While it is a very common occurrence for hair grafts to shed after hair has been transplanted, occasionally patients will experience another type of hair loss, coined shock loss. Simply put, this is when the patient loses some of their natural hair as well after the procedure. Fortunately, this type of hair loss is temporary most of the time. It occurrs after there has been too much trauma to the scalp during the hair replacement procedure, thus sending the natural hair follicles into shock. If the shock loss is only temporary, the patient will start to see hair regrowth within several months. Unfortunately, sometimes permanent hair loss can also result from a hair transplant surgery.
This type of hair loss has two possible causes. The first one happens if the surgeon accidentally crosses over existing hair follicles. The doctor is far less likely to do this as long as they aren’t using too large of an instrument in relation to the size graft they are taking and transplanting. The second occurs if the physician takes grafts that contain hairs that have already begun to miniaturize- which simply means the hairs have begun to decrease in both length and diameter. These hairs would fall out on their own anyway, no matter where they are placed on the scalp. There are several medications that can help reduce the chance of this from happening because they are able to reverse the miniaturization process that has begun. Many times, larger sessions are the culprit of shock loss. The larger the hair transplant session, the more trauma the scalp will receive. By doing the process in smaller sessions, the density at which the hair grafts are packed is greatly reduced thus lessening the chance of additional hair loss.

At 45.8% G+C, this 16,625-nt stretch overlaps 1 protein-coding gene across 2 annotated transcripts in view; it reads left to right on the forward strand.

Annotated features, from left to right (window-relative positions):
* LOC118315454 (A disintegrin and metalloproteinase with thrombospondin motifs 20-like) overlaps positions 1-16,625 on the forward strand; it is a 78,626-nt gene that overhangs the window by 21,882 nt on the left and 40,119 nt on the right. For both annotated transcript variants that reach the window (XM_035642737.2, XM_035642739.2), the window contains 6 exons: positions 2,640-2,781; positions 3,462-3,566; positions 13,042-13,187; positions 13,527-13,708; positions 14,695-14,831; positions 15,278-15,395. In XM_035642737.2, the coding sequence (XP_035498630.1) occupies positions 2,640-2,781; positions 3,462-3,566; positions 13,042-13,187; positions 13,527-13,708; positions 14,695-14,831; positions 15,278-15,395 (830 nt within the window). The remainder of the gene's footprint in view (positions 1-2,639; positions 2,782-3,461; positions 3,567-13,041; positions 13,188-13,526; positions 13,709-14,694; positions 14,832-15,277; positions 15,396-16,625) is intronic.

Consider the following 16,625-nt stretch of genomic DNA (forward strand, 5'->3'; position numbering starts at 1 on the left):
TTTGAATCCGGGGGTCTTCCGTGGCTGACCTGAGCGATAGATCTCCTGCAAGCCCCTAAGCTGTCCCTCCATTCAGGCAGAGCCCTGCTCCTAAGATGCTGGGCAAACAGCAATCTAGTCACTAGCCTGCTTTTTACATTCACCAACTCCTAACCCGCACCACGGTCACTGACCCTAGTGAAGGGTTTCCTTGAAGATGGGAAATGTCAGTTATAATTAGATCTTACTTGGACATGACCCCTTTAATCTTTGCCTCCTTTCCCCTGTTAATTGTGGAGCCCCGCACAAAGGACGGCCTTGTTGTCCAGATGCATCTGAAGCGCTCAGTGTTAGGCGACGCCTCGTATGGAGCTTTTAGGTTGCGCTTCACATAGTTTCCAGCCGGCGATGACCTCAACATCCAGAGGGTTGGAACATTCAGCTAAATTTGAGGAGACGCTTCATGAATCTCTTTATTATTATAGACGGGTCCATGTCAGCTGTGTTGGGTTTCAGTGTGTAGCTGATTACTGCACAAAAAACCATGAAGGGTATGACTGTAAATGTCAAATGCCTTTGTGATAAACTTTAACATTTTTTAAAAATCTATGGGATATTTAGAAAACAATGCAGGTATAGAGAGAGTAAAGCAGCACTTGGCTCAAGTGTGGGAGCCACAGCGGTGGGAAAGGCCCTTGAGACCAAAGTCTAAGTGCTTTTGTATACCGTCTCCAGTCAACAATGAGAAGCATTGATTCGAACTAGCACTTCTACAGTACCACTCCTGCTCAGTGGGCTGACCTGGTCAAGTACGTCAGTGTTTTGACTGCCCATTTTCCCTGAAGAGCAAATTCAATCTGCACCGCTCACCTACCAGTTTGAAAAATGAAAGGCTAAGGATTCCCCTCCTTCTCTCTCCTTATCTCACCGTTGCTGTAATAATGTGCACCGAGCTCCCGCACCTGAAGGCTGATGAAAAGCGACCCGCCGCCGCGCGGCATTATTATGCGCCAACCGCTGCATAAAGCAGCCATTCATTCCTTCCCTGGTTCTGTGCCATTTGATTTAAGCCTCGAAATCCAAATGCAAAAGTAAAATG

There are several factors that affect how likely a patient is to experience shock loss. If the patient’s scalp is too thin, the physician runs a greater risk of damaging the network of arterial vessels. Thus translates to a higher risk of the transplant failing, or producing either temporary or permanent hair loss. Another factor that can cause temporary shock happens if the surgeon uses too much epinephrine to control the bleeding during the procedure. When too much is used, the blood flow through the arteries will significantly decrease which then throws the hairs into shock.
Unfortunately, there is no way to completely prevent shock loss from occurring yet. Although, as long as the surgeon is skilled, and uses appropriately sized instruments and proven techniques, the chance of it happening can be greatly minimized.